Thursday, June 18, 2020


Frank X Fagan, the nature poet, had taken a lot of good-natured ribbing from his fellow poets after that one day when he tried to take a “nature walk”, and had returned to the bar only five minutes later with his friend Howard Paul Studebaker, the western poet, whom he had accidentally urinated on in an alleyway.

“Hey, ya know what?” Frank now said to his fellow poets at their usual table at Bob’s Bowery Bar. “I’m gonna take a walk today, and for real this time.”

“What?” said Scaramanga, the leftist poet. “Go out there in that bright sunlight?”

“Yeah,” said Frank X. “Bright sunlight and all, I’m going for a walk.”

“Great, go then,” said Howard.

“No need to take that tone,” said Frank X.

“I’m sorry,” said Howard. “I’m hungover.”

“We’re all hungover,” said Lucius Pierrepont St. Clair III, the Negro poet. “As usual.” Then he added: “Perhaps a bit more than usual.”

The assembled poets all said nothing to this, but nodded and sighed, because this was the day after Araminta’s famous tea party, and every man jack of them was indeed even more hungover than usual, which was saying a lot for this sorry lot.

“But, dear Frank X,” said Seamas McSeamas, the Irish poet, breaking this unusual spell of silence that had just transpired, “if you take a walk in your present state you may easily stumble in front of a speeding  motorcar and get runned over.”

“Thanks for pointing that out, Seamas,” said Frank X. “But I shall try to be careful.”

Hector Philips Stone, the doomed romantic poet, was not even listening anymore, and he didn’t even notice when a half hour later Frank X finally got up, and, after visiting the men’s room, went out into the warm and shimmering June sunlight.

Almost immediately Frank X regretted his decision. It was bright, hot, and everything was ugly. He turned the corner at Bleecker, passed Morgenstern’s cobbler shop and paused for a moment next door at the entrance of the tenement building where he lived in a small room on the fifth floor. It would be nice just to go up and take a three-hour nap, but Frank X knew he wouldn’t be able to sleep, he would only lie on his narrow army cot, staring at the stained ceiling, hating existence, longing to return to Bob’s and to his friends and to a nice cold bock. No, he would forge on.

At the next corner some teenagers wearing T-shirts and jeans stood in his way. The boys all looked malnourished and weak.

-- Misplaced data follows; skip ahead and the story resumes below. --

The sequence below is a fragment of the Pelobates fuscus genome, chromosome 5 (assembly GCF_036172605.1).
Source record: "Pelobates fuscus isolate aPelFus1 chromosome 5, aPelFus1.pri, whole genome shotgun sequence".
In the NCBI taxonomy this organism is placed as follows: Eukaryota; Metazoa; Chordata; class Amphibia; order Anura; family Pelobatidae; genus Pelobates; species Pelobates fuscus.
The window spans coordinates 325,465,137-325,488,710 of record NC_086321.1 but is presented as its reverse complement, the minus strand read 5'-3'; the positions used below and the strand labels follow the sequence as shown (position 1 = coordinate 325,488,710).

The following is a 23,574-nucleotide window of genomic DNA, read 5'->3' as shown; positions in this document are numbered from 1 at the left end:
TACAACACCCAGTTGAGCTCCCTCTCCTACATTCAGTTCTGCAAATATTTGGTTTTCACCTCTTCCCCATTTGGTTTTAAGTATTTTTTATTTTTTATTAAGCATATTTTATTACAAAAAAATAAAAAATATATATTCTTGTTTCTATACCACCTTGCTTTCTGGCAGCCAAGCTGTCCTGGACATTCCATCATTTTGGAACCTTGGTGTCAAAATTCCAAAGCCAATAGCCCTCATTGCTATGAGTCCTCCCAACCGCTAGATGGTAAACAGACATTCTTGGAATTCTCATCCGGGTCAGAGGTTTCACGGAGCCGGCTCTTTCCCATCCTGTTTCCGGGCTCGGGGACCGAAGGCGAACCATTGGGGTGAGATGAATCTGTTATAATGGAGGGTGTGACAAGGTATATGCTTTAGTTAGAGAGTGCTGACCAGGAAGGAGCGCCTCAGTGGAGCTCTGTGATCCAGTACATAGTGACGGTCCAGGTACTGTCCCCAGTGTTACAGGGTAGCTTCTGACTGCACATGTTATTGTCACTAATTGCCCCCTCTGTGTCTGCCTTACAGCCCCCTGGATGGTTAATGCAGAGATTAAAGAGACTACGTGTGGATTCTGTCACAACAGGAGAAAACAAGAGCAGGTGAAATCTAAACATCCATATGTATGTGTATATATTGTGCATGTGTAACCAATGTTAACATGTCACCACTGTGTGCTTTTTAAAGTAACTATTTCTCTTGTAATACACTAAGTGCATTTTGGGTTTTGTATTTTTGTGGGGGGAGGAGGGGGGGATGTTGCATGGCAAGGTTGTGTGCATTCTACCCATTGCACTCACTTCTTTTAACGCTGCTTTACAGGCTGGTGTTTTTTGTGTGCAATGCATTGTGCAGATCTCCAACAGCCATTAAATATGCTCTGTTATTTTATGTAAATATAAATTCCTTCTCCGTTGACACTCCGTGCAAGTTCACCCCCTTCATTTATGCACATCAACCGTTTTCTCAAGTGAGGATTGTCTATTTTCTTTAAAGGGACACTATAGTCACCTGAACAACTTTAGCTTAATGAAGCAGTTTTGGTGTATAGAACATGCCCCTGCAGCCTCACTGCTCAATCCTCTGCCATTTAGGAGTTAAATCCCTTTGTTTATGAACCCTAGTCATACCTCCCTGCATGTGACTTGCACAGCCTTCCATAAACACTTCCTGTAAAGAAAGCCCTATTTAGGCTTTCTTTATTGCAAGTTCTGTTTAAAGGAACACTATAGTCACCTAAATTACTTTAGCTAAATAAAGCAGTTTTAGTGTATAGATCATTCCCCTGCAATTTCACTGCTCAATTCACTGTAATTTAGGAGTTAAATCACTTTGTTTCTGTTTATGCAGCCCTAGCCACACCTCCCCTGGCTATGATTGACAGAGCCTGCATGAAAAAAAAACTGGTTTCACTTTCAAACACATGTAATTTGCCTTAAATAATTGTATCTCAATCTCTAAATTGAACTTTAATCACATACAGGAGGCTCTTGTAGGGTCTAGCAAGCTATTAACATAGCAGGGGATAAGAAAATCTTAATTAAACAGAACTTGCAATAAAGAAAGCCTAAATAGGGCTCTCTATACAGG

“Where you going, man?” said the one kid.

“I’m taking a walk,” said Frank X.

“A walk he’s taking,” said another kid.

“Give us a quarter, daddy-o,” said another kid.

“The hell with you guys,” said Frank X. “I got no quarters to spare for thugs like you.”

“You don’t give us a quarter, we give you no quarter,” said the first kid.

“That’s actually kind of poetic,” said Frank X. “But I’m still not giving you a quarter.”

“You give us no choice but to roll you, buddy,” said this first kid.

“You would roll me?” said Frank X. “A shabby poor poet who barely has a pot to piss in?”

“You’re a poet?”

“Yes, I am, and I am not ashamed to admit it.”

“Tell us a poem.”

“If I tell you a poem will you let me pass?”

“If it’s a good one, yes. If it sucks, we roll you.”

“Very well,” said Frank X. “Let’s see. All right, here we go. I think that I shall never see a poem lovely as my pee. I love to watch it splash into a toilet or into a barroom urinal. This makes me happy, like bock beer washing down a Tuinal.”

“Is that it?” said the first kid.

“Yes,” said Frank X. “If you want a second verse, then you have to give me a quarter.”

For a moment no one said anything, and then the first kid said, “Okay, Mr. Poet Man. You can pass. This time. But if you go by this corner again you got to give us a quarter.”

“How about if I just tell you another poem?”

The kid paused before speaking.

“Maybe,” he said. “If it’s a good poem, maybe we let you pass. Maybe. Otherwise we roll you for everything you got in your pockets.”

“That ain’t much,” said Frank X.

“We’ll be the judge of that,” said the kid. “Now scram.”

Frank X crossed the street. Jesus Christ, he wanted to be back in the bar, but he figured he’d better go at least as far as the next corner, then he could take a right, then another right at the end of that block, back down Bond Street to the Bowery, another right, and then down the block was Bob’s Bowery Bar, his own private Ithaca.

If he walked slow he could at least say he had taken a fifteen-minute walk. Maybe next time he could stretch it out to a half hour, or, say, twenty-five minutes, or twenty…

{Kindly go here to read the “adult comix” version in A Flophouse Is Not a Home illustrated by the illustrious rhoda penmarq.}

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